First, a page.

buffer-name function returns the name of the buffer;
to get the buffer itself, a different function is needed: the
current-buffer function. If you use this function in code, what
you get is the buffer itself.
A name and the object or entity to which the name refers are different
from each other. You are not your name. You are a person to whom
others refer by name. If you ask to speak to George and someone hands you
a card with the letters ‘G’, ‘e’, ‘o’, ‘r’,
‘g’, and ‘e’ written on it, you might be amused, but you would
not be satisfied. You do not want to speak to the name, but to the
person to whom the name refers. A buffer is similar: the name of the
scratch buffer is *scratch*, but the name is not the buffer. To
get a buffer itself, you need to use a function such as
However, there is a slight complication: if you evaluate
current-buffer in an expression on its own, as we will do here,
what you see is a printed representation of the name of the buffer
without the contents of the buffer. Emacs works this way for two
reasons: the buffer may be thousands of lines long—too long to be
conveniently displayed; and, another buffer may have the same contents
but a different name, and it is important to distinguish between them.
Here is an expression containing the function:
If you evaluate this expression in Info in Emacs in the usual way, #<buffer *info*> will appear in the echo area. The special format indicates that the buffer itself is being returned, rather than just its name.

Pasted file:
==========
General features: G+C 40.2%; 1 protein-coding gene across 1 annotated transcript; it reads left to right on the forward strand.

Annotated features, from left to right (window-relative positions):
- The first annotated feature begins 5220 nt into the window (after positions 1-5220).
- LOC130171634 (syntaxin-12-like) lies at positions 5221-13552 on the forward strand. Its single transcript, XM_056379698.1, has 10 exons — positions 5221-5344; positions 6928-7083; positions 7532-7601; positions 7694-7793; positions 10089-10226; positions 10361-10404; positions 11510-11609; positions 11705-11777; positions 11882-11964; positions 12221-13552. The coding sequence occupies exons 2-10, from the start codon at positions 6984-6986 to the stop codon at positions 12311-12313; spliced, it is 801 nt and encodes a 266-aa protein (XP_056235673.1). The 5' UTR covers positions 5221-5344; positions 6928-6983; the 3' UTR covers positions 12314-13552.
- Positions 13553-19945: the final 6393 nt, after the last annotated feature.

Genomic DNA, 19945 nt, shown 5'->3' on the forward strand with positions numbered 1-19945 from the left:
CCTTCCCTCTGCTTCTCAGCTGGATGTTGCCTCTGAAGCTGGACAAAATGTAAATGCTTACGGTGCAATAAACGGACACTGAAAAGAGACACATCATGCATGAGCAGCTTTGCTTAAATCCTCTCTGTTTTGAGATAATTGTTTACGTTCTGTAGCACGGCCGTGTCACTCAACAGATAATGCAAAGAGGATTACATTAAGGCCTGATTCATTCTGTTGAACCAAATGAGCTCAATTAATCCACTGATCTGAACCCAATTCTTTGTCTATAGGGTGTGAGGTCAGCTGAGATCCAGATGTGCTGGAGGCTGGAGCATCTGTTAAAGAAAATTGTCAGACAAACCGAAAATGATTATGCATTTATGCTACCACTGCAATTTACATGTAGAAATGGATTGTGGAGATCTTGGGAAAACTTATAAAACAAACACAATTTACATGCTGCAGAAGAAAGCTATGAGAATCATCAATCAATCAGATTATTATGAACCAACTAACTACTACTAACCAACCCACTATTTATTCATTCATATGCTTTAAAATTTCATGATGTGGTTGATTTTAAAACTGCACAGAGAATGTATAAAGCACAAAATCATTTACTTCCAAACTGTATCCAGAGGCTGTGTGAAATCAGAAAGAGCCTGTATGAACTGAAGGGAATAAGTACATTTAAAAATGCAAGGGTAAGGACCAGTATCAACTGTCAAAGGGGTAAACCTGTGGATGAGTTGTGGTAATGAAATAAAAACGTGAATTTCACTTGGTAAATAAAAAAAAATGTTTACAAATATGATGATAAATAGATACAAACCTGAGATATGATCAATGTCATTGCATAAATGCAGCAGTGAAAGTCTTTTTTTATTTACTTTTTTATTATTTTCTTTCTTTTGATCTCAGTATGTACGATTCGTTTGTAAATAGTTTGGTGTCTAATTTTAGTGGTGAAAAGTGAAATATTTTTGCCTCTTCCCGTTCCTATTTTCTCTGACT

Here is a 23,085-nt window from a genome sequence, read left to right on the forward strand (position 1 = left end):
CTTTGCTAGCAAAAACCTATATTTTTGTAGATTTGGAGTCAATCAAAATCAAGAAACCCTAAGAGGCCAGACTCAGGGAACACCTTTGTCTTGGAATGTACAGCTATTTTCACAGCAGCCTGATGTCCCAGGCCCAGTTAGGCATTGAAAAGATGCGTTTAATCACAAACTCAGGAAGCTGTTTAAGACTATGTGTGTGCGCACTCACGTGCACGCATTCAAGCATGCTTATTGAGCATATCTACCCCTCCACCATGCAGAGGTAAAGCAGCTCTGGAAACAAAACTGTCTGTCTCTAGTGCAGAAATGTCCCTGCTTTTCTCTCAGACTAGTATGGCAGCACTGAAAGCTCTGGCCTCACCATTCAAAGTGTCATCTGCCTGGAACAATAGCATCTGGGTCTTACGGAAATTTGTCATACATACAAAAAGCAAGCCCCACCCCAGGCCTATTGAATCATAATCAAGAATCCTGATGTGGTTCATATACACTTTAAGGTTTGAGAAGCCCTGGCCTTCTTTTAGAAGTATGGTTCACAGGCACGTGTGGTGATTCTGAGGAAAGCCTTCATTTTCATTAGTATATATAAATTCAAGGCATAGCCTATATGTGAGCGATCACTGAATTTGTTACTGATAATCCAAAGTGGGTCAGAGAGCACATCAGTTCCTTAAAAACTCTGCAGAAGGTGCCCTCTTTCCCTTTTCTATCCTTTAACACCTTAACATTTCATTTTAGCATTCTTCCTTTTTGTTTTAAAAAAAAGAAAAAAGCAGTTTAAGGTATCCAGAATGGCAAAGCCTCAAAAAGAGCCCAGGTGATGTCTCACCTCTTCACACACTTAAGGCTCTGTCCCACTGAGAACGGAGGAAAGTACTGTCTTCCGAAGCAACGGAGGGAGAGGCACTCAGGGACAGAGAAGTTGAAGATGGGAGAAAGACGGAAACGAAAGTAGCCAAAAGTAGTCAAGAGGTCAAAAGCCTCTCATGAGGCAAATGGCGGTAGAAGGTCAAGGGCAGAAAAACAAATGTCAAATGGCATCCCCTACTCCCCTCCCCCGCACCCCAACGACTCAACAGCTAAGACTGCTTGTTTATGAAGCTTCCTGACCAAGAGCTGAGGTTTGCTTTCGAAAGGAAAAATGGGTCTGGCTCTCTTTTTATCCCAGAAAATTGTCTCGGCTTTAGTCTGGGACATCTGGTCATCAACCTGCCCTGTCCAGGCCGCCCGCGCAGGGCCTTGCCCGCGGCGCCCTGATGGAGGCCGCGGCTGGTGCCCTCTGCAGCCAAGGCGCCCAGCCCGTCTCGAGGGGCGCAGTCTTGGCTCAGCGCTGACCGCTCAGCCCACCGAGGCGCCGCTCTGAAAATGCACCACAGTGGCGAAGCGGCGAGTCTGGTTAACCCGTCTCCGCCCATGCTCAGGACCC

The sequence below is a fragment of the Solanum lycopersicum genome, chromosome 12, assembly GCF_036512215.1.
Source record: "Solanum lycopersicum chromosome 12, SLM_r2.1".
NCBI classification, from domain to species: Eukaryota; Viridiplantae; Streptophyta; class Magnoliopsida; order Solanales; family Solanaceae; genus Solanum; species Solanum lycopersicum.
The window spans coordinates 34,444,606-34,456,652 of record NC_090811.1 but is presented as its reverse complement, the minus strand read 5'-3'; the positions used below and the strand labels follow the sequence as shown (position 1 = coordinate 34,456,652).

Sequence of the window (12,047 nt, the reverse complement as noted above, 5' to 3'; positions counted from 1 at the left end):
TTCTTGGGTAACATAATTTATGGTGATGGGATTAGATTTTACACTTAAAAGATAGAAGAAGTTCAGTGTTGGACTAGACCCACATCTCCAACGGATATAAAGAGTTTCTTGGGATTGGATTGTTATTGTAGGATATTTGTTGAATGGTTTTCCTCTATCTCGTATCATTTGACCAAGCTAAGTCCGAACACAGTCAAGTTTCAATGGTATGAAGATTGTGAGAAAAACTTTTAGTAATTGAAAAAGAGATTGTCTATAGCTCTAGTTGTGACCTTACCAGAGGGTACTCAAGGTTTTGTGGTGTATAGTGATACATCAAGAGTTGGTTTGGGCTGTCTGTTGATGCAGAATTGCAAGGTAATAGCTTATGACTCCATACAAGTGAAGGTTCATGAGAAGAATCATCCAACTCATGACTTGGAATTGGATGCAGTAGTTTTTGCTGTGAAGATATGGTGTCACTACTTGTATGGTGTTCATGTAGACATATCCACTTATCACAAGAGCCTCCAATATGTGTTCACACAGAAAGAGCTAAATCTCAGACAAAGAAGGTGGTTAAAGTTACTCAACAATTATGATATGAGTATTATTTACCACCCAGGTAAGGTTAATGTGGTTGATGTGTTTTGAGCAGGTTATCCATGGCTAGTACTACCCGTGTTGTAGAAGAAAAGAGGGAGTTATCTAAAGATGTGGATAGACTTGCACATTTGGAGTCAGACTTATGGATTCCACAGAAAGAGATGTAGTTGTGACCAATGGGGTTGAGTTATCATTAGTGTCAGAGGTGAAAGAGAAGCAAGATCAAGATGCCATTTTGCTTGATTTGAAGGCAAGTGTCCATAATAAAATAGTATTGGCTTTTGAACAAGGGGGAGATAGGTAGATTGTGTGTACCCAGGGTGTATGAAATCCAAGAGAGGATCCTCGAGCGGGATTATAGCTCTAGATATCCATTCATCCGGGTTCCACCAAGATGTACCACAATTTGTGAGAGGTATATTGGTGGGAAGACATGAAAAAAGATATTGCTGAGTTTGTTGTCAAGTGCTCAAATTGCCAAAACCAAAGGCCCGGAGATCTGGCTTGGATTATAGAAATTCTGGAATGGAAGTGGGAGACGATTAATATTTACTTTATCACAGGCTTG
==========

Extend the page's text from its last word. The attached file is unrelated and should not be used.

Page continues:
Incidentally, while you can type a number or symbol into a program, you
cannot do that with the printed representation of a buffer: the only way
to get a buffer itself is with a function such as
A related function is
other-buffer. This returns the most
recently selected buffer other than the one you are in currently, not
a printed representation of its name. If you have recently switched
back and forth from the *scratch* buffer,
will return that buffer.
You can see this by evaluating the expression:
You should see #<buffer *scratch*> appear in the echo area, or the name of whatever other buffer you switched back from most recently1.
 Actually, by default, if the buffer from which you
just switched is visible to you in another window,
will choose the most recent buffer that you cannot see; this is a
subtlety that I often forget.